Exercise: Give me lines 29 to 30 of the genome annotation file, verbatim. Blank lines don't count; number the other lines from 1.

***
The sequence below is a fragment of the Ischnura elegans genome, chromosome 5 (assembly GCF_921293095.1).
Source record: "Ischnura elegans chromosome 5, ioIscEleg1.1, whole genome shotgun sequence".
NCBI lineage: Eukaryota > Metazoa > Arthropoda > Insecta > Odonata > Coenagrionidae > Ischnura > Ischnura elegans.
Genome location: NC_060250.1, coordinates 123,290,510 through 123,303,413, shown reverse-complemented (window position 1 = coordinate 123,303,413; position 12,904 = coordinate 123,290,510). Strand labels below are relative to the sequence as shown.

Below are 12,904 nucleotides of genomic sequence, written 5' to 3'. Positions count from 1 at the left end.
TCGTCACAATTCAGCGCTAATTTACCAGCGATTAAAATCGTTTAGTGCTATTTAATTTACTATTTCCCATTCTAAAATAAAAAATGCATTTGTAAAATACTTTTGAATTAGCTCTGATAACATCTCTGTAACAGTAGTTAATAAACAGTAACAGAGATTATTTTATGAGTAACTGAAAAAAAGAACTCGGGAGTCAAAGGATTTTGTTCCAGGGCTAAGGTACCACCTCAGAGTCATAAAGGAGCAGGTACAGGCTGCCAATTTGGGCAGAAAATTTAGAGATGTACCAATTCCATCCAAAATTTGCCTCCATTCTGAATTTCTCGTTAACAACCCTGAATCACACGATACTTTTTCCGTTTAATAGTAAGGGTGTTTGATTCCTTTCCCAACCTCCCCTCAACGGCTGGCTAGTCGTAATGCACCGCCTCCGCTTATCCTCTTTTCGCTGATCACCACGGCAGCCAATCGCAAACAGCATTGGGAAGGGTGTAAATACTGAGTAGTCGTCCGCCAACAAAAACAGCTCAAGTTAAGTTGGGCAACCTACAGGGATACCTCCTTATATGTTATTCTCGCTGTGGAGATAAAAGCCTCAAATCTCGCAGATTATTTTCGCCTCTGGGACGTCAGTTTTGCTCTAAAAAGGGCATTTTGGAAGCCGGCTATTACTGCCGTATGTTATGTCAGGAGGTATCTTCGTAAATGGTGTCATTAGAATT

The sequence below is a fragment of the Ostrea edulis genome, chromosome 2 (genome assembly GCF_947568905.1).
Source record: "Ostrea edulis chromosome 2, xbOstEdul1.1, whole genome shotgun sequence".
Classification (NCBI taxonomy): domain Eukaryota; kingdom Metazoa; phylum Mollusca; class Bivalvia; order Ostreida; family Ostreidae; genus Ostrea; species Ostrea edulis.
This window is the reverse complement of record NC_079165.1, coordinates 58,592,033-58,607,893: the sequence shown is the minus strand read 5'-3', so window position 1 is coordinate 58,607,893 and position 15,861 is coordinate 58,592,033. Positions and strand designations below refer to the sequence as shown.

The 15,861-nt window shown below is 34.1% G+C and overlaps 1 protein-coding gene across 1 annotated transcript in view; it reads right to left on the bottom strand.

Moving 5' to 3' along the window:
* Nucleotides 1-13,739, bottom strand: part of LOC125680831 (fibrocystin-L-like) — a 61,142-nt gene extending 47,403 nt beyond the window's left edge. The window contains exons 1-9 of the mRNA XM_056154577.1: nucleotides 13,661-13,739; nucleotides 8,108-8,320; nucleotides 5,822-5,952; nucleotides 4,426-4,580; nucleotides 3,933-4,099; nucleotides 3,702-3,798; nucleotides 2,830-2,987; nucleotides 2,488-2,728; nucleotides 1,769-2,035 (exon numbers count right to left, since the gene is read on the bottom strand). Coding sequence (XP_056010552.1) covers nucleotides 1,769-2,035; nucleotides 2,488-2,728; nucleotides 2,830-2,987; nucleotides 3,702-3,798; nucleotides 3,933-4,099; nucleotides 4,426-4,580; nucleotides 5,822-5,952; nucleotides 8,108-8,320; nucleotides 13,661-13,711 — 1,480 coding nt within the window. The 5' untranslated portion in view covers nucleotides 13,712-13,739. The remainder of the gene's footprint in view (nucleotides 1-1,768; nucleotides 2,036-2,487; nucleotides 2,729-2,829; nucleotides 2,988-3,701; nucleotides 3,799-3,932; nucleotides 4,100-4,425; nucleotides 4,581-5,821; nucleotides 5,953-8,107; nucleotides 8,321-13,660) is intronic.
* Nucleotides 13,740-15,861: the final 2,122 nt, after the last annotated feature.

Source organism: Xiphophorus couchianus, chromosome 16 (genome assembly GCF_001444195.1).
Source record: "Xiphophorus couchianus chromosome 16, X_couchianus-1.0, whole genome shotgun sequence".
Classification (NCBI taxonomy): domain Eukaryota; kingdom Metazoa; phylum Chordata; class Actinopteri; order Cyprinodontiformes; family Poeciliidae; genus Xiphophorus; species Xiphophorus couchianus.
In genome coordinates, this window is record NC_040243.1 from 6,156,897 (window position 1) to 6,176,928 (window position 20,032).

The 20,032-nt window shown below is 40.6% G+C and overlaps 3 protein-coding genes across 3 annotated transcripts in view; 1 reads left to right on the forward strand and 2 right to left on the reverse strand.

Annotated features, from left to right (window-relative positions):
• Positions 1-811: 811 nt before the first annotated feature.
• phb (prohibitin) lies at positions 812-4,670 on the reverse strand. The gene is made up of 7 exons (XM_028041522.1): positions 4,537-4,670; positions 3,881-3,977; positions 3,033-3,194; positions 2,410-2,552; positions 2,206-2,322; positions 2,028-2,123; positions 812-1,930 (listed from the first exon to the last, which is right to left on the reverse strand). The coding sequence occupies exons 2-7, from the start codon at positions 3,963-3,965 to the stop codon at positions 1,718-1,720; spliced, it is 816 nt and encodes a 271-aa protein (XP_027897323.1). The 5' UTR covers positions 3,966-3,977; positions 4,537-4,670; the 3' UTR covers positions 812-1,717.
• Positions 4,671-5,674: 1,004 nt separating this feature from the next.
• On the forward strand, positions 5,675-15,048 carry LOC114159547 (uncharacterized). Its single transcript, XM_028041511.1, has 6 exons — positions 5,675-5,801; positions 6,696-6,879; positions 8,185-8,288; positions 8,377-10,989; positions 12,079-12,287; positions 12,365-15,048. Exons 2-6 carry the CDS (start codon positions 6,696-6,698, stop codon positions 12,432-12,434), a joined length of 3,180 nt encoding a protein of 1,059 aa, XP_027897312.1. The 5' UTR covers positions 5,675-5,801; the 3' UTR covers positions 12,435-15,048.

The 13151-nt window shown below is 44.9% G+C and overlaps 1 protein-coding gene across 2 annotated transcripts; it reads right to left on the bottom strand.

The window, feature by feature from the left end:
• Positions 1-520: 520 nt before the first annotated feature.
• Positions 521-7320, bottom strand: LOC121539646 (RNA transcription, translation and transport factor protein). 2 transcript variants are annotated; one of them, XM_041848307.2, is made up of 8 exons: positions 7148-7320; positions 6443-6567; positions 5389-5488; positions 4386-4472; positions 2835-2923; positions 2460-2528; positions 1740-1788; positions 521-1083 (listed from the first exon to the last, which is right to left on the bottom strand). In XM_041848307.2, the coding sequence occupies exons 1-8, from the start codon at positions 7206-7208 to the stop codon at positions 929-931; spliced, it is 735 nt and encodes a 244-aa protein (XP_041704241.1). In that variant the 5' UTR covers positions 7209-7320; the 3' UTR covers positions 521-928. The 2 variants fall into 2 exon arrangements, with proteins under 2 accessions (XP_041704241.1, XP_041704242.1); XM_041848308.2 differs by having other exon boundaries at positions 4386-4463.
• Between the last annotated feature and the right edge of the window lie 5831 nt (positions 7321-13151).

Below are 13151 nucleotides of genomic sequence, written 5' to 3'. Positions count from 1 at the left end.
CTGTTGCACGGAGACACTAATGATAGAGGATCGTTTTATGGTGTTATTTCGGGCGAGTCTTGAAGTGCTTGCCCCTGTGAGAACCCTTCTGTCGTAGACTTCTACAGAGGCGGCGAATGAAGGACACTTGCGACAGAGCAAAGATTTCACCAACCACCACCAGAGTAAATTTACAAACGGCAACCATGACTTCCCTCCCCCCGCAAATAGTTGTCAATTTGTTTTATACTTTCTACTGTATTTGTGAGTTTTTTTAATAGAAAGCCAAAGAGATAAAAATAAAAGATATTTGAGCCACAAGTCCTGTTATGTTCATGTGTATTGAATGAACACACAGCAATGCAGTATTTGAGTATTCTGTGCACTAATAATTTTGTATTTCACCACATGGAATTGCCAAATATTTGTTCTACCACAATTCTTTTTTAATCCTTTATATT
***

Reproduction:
• Between the last annotated feature and the right edge of the window lie 5831 nt (positions 7321-13151).

Below are 13151 nucleotides of genomic sequence, written 5' to 3'. Positions count from 1 at the left end.